Based on a true story of a disgraced politician, Martin Sixsmith (Steve Coogan) who, when he gets the sack, looks back at doing some journalism work. What he stumbles across is a human interests piece in the form of Philomena (Judie Dench), a little old Irish lady, who had her child taken from her by the nuns that were her guardians. The article becomes a thrilling thought to Martin. Evil nuns, a searching mother, a lost child, a tale spanning 50 years. It has everything needed for a successful story and so the pair set off, first to Ireland and then on to America to find the lost Anthony. But the tale is not simple, having to fight against dead ends and unhelpful sources, but can the two find what they are after - a reunion between mother and son?
What happens when you combine two of Britain's finest talents in a film together? Philomena, and it is splendid. Steve Coogan, who also wrote the film with Jeff Hope, does a wonderful job portraying Sixsmith as a cynical, world-weary fellow who just wants his story. Well, until half way into the film when we see his human side develop a little bit more. And Dame Judie Dench, the faultless Judie Dench (we will forget Chronicles of Riddick) as the delightful, yet somewhat grating, Philomena. But it is neither part is a solo act; this whole film is about the relationship of the two characters. Philomena, a simple woman with a lot of faith. Martin, a master with words that likes to investigated the complex. The two clash and collide but it makes for a seriously entertaining film. Laughs are often constructed by Sixsmith's annoyance of everything around him, tears are often wrenched by Philomena tugging on your heartstrings. It is a two person show, and by gosh, do they show.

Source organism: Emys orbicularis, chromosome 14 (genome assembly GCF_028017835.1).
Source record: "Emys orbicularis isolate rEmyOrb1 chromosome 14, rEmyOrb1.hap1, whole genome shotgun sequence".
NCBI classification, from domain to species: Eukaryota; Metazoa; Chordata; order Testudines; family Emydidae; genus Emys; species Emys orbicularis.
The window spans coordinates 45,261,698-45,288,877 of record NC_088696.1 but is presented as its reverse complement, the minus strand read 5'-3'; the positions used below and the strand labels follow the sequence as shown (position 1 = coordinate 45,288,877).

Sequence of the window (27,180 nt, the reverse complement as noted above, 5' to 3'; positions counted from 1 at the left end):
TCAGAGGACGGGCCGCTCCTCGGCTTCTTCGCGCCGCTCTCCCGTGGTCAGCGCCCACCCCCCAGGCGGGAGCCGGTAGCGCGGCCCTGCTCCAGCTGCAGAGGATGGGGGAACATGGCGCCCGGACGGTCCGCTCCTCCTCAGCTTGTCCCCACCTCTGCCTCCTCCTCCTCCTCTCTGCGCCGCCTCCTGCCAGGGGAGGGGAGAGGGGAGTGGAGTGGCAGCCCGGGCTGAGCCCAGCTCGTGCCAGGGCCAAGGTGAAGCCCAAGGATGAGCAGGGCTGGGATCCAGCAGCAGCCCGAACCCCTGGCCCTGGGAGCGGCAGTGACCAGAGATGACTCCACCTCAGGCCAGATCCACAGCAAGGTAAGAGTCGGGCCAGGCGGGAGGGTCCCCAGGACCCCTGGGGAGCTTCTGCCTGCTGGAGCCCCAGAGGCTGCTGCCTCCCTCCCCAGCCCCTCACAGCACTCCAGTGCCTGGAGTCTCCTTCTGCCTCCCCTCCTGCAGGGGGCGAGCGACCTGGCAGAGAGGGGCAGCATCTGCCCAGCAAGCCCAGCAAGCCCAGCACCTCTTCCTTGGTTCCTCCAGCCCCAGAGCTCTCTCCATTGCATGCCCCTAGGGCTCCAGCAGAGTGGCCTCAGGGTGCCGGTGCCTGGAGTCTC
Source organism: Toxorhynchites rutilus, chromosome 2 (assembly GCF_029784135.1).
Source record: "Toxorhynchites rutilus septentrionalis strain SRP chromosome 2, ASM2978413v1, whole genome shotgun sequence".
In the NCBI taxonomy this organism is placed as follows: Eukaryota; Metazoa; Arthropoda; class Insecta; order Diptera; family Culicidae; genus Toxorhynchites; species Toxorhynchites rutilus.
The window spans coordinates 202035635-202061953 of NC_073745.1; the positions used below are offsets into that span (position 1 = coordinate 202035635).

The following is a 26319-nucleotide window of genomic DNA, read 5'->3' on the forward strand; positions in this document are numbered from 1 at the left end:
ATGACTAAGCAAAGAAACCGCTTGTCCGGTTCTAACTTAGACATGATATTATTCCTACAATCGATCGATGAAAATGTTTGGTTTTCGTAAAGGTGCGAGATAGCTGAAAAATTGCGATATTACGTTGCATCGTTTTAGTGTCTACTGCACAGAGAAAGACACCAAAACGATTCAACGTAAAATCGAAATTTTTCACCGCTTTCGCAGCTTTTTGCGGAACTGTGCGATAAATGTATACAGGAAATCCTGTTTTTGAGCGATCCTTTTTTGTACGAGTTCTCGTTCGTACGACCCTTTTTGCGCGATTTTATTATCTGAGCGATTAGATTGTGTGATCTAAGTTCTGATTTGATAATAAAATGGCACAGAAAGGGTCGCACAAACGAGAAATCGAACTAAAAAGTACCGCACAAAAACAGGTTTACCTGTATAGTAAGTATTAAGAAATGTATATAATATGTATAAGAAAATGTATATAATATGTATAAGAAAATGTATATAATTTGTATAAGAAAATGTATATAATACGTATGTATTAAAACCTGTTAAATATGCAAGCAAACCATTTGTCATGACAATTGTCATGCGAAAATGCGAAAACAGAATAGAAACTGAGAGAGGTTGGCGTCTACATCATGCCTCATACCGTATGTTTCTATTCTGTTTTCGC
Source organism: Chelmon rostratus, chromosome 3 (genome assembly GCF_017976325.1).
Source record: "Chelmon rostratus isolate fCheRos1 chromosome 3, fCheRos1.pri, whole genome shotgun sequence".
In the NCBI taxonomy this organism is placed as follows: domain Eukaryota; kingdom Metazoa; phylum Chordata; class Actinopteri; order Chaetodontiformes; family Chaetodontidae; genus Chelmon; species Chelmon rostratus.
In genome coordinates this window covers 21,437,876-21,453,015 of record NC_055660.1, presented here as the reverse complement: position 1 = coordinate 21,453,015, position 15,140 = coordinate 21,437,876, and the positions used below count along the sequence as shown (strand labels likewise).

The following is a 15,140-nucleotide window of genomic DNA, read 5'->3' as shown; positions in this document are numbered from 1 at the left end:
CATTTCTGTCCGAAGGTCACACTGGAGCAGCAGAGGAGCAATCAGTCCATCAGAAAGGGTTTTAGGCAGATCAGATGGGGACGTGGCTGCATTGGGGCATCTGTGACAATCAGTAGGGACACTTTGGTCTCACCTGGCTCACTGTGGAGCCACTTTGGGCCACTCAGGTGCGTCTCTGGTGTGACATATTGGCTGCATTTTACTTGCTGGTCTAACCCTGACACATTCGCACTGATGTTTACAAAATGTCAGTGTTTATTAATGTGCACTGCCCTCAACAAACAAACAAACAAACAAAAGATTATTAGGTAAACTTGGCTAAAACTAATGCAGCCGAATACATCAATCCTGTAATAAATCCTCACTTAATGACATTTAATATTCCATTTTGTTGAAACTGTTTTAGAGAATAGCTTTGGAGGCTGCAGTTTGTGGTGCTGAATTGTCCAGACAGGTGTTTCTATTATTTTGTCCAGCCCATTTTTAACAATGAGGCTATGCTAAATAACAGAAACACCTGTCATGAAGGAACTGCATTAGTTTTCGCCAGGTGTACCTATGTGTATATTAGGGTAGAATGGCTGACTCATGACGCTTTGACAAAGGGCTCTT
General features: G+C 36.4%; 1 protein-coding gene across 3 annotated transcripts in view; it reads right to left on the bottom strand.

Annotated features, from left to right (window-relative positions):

|What a chairful couple.|
A truly wonderful script by Coogan and Hope, brought to life masterfully by Stephen Frears. But it is the screenplay that stands out. As previously stated, this is a film about relationships, which are built on communication. From opening to close, there are lines that should be quoted again and again. Some notable moments are often about faith. The question of 'do you believe in God' gets thrown in there, to which Martin rambles for a while and finishes stating that there is no easy answer, then asks Philomena who gives a simple yes. And suddenly the characters are so clear in such a simple conversation, which is the mastery of writing for the screen. A brilliant achievement, and nominated around the board in recognition.
Listed as a comedy, but still very much a tale told for the heart. It is exceedingly funny, but with enough sincerity that it never loses its power as a strong story.
Best Bit? The pair are in an airport discussing their books. Philomena begins to explain her book. I can guarantee that every audience goer will be able to identify with Martin's face as she goes on about horses. Realistic and hilarious.